This paper contains the following main contributions:(1)We are proposing a new MEEMD framework that uses the median operator rather than the mean operator during an ensemble noisy intrinsic mode function (IMF) trial.(2)We forecast crude oil prices by integrating MEEMD-GMDH following the “decomposition and ensemble” framework. To the best of our knowledge, this blend is used for forecasting purposes for the first time.(3)Experimental outcomes show that the approach proposed is beneficial for forecasting crude oil prices.

The remainder of the study is structured in the sequence as follows: In Section 2, we concisely explain MEEMD, GMDH, ANN, and ARIMA models. Section 3 formulates the proposed MEEMD-GMDH model in detail. To evaluate the proposed model, results and discussion are presented in Section 4 and finally, and Section 5 concludes this paper.

2. Methodology

2.1. MEEMD

EMD is one of the popular and widely used decomposition methods for nonlinear and nonstationary time series forecasting. The EMD decomposes the data into IMFs along with a residual. Intermittent recurrence of signals in EMD is usually due to mode mixing and mode splitting. Mode mixing is defined as one IMF containing different scales while mode splitting is defined as the spread of one scale over two or more IMFs. To remove the effect of mode mixing from EMD, an additional white noise term is added to the original signal before applying EEMD. The new added white noise solves the problem of mode mixing; however, it inevitably creates new mode splitting due to two main reasons: (i) Signals having a scale located in the overlapping region of the EMD equivalent filter would have a finite probability of mode splitting [23]; (ii) The added white noise cannot guarantee full uniformity across all scales, which may lead unexpected signal intermittency and irregularity [24]. To reduce the mode splitting problem, [25] proposed MEEMD. It is the variation of the EEMD method that uses the median operator instead of a mean operator during the ensemble noisy IMF trial. The steps of MEEMD are as follows:(i)Create the ensemble:For, where .(ii)Perform and decompose every member of into a maximum number of IMFs using standard (EMD) to obtain the IMFs and one residue.(iii)Use the median operator to obtain final IMFs within MEEED. The IMFs are computed asIn normal distribution , the median is asymptotically normal [2]. That is,The added noise for MEEMD is as follows: is the final standard deviation which is equal to the difference between input and sum of IMFs. The flowchart of the MEEMD is presented in Figure 1.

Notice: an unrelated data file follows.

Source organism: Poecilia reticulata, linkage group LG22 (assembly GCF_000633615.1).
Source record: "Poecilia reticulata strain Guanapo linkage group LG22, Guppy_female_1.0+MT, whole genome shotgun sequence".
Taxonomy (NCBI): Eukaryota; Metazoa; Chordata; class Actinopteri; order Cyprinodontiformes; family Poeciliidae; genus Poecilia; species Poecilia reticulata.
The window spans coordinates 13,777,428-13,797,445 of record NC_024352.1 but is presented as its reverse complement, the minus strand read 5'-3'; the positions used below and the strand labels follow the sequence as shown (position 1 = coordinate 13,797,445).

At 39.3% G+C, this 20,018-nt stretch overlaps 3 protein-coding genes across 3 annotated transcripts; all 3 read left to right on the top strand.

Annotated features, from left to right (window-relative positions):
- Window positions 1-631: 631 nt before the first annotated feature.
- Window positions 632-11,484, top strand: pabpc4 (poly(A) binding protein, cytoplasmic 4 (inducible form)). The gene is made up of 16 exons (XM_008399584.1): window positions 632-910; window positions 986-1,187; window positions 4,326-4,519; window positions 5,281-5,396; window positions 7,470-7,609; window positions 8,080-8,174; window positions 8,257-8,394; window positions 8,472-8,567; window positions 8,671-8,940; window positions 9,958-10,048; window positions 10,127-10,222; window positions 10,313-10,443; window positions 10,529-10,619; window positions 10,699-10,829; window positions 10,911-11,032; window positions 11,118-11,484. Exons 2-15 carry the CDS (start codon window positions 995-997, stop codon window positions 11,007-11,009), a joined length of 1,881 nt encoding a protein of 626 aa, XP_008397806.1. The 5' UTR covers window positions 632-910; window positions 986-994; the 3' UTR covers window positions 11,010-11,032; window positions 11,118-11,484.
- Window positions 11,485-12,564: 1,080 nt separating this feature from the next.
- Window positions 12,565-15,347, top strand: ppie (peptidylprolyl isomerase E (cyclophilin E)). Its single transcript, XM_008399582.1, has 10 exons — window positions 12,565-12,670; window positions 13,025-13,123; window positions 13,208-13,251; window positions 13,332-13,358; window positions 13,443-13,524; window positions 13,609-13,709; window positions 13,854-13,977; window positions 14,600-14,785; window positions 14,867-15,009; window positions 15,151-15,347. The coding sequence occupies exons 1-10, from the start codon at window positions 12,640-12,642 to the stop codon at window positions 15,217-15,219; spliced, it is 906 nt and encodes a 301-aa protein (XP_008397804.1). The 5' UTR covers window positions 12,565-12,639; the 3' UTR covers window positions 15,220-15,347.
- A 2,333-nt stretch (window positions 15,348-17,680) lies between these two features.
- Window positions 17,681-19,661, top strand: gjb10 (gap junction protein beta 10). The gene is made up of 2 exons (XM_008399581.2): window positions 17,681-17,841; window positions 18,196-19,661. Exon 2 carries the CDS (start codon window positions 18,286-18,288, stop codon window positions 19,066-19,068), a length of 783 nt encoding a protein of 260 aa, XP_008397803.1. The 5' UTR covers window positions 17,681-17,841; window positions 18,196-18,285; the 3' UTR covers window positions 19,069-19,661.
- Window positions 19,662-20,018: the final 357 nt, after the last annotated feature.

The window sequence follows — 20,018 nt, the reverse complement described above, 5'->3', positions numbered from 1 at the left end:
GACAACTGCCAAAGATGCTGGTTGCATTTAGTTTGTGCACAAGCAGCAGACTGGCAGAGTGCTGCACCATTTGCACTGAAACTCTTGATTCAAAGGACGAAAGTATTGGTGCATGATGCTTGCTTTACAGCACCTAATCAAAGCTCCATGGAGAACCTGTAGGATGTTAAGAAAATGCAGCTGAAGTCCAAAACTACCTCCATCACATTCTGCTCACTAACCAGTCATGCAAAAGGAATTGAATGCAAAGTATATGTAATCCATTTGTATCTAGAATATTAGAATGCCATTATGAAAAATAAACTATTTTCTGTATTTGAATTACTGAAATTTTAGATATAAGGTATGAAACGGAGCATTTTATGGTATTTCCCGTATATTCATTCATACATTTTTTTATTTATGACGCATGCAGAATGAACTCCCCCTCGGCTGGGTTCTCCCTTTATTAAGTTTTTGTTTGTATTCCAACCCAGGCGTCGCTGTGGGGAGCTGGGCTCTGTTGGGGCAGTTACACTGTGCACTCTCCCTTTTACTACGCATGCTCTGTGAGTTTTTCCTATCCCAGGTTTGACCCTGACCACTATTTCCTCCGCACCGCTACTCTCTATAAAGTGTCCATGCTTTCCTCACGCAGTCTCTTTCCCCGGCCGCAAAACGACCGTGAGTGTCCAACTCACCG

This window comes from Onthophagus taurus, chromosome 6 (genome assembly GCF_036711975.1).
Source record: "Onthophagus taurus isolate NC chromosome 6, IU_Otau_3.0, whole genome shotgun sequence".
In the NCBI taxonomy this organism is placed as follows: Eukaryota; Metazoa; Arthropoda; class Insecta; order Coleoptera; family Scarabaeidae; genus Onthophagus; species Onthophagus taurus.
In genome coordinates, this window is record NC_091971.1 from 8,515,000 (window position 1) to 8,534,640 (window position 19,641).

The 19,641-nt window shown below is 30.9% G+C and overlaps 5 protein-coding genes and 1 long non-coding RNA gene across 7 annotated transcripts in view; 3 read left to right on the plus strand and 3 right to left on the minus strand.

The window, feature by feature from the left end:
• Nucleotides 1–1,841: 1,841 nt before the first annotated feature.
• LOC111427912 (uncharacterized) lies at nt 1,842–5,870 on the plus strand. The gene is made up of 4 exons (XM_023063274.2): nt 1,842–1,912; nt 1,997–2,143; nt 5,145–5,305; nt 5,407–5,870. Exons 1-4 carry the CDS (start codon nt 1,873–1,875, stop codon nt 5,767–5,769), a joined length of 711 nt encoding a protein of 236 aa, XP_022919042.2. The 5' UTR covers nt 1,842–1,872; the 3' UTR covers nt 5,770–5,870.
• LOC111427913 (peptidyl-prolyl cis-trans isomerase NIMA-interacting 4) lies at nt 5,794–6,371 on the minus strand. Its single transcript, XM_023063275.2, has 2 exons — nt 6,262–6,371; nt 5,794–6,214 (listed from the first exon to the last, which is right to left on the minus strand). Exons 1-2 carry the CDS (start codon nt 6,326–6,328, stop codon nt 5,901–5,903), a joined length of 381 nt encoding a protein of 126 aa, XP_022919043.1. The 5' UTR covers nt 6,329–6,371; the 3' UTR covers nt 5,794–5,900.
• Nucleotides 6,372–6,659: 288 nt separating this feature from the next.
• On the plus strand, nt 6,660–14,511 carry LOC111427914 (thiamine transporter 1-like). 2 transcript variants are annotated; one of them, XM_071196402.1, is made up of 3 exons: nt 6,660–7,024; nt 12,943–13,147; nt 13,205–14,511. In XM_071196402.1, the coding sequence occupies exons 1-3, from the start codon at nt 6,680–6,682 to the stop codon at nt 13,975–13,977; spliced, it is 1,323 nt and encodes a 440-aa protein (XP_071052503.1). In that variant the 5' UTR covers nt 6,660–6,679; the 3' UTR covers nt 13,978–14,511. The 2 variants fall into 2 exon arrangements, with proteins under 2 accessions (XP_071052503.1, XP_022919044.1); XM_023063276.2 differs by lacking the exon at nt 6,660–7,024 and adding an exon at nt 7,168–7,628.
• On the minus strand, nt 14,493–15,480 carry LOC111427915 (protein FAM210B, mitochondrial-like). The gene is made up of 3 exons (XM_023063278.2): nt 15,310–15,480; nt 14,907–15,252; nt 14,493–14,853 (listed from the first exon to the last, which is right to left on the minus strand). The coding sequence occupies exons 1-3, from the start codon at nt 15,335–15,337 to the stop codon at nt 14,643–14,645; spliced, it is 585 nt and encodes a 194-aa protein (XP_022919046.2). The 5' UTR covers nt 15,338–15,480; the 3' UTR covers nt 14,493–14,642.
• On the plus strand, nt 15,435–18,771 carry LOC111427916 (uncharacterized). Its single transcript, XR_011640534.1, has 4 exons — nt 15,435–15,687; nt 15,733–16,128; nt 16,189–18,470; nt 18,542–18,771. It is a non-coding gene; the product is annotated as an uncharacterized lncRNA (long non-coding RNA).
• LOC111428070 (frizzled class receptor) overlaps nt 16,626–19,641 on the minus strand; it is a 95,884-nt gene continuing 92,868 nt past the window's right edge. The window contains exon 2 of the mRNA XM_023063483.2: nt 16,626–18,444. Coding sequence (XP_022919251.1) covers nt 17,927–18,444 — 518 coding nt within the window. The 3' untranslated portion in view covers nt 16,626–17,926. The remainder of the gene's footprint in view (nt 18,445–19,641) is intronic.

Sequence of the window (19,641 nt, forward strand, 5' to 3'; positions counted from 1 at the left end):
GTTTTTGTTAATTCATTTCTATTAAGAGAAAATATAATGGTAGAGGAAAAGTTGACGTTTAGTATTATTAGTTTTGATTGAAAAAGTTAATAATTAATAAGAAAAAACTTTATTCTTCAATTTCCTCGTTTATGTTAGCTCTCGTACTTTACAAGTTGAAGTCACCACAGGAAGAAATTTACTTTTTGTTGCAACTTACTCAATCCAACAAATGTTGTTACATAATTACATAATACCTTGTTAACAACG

2.2. ARIMA Model

Box and Jenkins (1976) introduced the Box-Jenkins technique (ARIMA models) in the area of time series analysis [26]. An ARIMA model predicts a value in a response time series as a linear combination of its own pth previous values, the previous error, and current and previous values of other time series. Box-Jenkins versions are highly versatile due to the use of both AR and MA concepts. The time series (Yt) interdependencies are measured by AR terms, while the previous error conditions depend on the MA terms. The following form is given for an ARMA order model (p, d, and q) for a univariate series.

The ARIMA process of order (p, d, and q) is defined as follows:

Here, is the target value of time series is the lagged previous values, and is the coefficients of lagged previous time series values, whereas is the coefficients of the previous error term, is an error term with normally distributed , and is the previous error terms. As most of the time series are usually nonstationary, the ARIMA model needs stationary data [27]. This can be achieved by differentiating the time series data. The ACF and PACF plots can be used to select the appropriate order of AR and MA terms.

2.3. Artificial Neural Network Model